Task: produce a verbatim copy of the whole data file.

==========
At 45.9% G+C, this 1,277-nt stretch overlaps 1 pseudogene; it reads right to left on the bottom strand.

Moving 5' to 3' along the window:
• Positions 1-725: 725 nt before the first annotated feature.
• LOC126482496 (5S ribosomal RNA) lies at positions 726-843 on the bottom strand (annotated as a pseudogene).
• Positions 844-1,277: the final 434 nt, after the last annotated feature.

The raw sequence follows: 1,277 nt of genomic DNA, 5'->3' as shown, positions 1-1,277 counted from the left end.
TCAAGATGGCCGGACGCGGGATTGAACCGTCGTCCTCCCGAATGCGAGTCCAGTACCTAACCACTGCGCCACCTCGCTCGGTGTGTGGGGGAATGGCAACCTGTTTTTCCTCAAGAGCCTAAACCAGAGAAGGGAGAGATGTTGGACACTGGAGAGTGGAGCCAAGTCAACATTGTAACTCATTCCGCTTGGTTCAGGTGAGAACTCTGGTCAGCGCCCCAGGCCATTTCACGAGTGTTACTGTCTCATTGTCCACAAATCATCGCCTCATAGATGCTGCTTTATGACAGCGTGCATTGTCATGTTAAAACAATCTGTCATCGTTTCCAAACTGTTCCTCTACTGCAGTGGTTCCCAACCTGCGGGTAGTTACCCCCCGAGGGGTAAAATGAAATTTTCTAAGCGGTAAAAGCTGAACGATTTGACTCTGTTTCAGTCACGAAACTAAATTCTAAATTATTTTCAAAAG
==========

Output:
At 45.9% G+C, this 1,277-nt stretch overlaps 1 pseudogene; it reads right to left on the bottom strand.

Moving 5' to 3' along the window:
• Positions 1-725: 725 nt before the first annotated feature.
• LOC126482496 (5S ribosomal RNA) lies at positions 726-843 on the bottom strand (annotated as a pseudogene).
• Positions 844-1,277: the final 434 nt, after the last annotated feature.

The raw sequence follows: 1,277 nt of genomic DNA, 5'->3' as shown, positions 1-1,277 counted from the left end.
TCAAGATGGCCGGACGCGGGATTGAACCGTCGTCCTCCCGAATGCGAGTCCAGTACCTAACCACTGCGCCACCTCGCTCGGTGTGTGGGGGAATGGCAACCTGTTTTTCCTCAAGAGCCTAAACCAGAGAAGGGAGAGATGTTGGACACTGGAGAGTGGAGCCAAGTCAACATTGTAACTCATTCCGCTTGGTTCAGGTGAGAACTCTGGTCAGCGCCCCAGGCCATTTCACGAGTGTTACTGTCTCATTGTCCACAAATCATCGCCTCATAGATGCTGCTTTATGACAGCGTGCATTGTCATGTTAAAACAATCTGTCATCGTTTCCAAACTGTTCCTCTACTGCAGTGGTTCCCAACCTGCGGGTAGTTACCCCCCGAGGGGTAAAATGAAATTTTCTAAGCGGTAAAAGCTGAACGATTTGACTCTGTTTCAGTCACGAAACTAAATTCTAAATTATTTTCAAAAG